Looking older: the effect of higher blood sugar levels

People who have high blood sugar levels over an extended period of time look older earlier. This is the finding of research at the Leiden University Medical Center (LUMC) in collaboration with Unilever.


The researchers found that people aged between fifty and seventy who had a high level of glucose in their blood consistently looked older than people whose blood sugar level was lower. For every extra 180 grammes of glucose per litre of blood their age, as estimated by others, rose by five months. Diabetics - whose blood sugar level had been raised over a long period of time - looked older than their peers without diabetes. The researchers took into account other factors that could contribute to research candidates appearing older, such as smoking, too much sun, and a too low Body Mass Index.

Extra incentive

Diana van Heemst (LUMC): ‘These results stress how important a well-regulated blood sugar level is for wellbeing and health in this age category. If people realise that this also has an effect on their appearance, it may be an added incentive for them to adopt a more healthy lifestyle.'

More research

David Gunn (R&D Unilever, Colworth, UK): ‘This is the first time that a link has been demonstrated between high blood sugar and facial ageing. We already knew that high blood sugar was bad for the health, but we now also know that it makes people look older than they really are. Although there are some ideas about how glucose might influence facial ageing, we have to do more research to determine just how the two are linked.'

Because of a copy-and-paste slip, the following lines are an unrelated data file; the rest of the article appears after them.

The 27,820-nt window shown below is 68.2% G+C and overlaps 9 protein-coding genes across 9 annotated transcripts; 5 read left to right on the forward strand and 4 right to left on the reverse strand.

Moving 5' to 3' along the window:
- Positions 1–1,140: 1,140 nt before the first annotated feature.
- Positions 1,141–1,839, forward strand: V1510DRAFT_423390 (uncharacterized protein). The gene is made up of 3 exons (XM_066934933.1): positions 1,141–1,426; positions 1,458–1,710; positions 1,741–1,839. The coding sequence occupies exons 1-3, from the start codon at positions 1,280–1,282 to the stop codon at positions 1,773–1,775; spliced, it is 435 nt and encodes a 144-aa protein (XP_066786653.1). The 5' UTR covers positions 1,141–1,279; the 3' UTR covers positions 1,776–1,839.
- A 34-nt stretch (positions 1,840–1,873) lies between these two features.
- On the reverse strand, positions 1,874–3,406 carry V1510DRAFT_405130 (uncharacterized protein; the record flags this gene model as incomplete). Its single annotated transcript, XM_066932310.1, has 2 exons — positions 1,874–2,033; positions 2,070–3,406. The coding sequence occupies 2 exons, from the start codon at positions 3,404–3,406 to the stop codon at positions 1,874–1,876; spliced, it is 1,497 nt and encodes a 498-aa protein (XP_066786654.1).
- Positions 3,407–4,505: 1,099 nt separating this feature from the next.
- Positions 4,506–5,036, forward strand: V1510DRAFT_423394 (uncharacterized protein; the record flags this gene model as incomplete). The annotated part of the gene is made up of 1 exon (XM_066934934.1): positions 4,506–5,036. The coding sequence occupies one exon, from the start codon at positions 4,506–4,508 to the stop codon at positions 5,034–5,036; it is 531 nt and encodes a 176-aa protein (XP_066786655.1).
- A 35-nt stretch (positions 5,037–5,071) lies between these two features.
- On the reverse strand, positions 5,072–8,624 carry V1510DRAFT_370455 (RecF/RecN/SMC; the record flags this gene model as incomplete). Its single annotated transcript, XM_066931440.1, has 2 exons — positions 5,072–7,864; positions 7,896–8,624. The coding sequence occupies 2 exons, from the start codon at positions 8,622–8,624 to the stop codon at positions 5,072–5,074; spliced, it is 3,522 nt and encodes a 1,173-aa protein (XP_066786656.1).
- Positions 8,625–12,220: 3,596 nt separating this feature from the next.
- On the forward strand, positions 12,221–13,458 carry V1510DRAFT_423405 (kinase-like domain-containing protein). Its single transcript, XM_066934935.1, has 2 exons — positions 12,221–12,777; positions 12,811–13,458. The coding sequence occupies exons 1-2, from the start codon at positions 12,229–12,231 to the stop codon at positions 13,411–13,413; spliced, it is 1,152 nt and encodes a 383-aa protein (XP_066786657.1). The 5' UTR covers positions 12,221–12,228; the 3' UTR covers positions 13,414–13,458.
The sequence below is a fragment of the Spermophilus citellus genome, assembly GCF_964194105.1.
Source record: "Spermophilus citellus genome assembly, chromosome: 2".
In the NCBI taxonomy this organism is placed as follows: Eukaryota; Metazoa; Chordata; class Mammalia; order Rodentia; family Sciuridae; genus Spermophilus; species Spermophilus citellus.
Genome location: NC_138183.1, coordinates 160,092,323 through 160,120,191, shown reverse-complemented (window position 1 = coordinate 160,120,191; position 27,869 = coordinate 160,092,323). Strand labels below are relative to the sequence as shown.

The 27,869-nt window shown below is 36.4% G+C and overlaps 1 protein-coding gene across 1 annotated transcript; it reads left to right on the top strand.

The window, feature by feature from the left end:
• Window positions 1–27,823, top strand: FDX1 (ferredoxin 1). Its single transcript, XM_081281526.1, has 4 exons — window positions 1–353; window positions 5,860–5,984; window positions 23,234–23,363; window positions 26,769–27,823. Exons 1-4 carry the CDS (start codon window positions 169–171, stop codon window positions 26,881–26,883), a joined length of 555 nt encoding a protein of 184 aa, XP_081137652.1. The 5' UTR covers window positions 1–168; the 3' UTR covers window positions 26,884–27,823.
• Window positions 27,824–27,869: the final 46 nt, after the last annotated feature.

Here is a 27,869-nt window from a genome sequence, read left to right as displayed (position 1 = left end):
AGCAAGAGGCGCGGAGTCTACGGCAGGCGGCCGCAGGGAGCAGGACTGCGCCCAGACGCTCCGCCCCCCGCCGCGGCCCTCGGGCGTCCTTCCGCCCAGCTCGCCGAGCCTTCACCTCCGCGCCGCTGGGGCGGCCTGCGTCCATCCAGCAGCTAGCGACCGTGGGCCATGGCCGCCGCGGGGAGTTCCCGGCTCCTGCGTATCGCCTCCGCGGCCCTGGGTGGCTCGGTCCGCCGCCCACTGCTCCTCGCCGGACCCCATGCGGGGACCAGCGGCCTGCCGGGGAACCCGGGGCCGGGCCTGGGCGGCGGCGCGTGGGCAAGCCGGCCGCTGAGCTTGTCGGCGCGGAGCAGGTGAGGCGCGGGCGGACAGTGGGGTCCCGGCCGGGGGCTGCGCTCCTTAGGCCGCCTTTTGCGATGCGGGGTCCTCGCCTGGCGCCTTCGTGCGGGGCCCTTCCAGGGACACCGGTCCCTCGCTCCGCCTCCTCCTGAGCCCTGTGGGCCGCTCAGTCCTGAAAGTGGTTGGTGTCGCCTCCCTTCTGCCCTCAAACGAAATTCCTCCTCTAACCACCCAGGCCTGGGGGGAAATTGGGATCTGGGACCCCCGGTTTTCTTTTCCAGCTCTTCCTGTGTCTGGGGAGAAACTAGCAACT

Research design

The research, that was published in the journal AGE, was carried out within the Netherlands Consortium for Healthy Ageing. This consortium's mission is to keep the elderly healthy for longer. As part of the research, the blood sugar levels of 600 Dutch men and women were measured, after which photographs were taken of their faces. Their actual age was compared with their estimated age, based on assessments of the photographs by sixty independent assessors. 


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Last Modified: 05-12-2011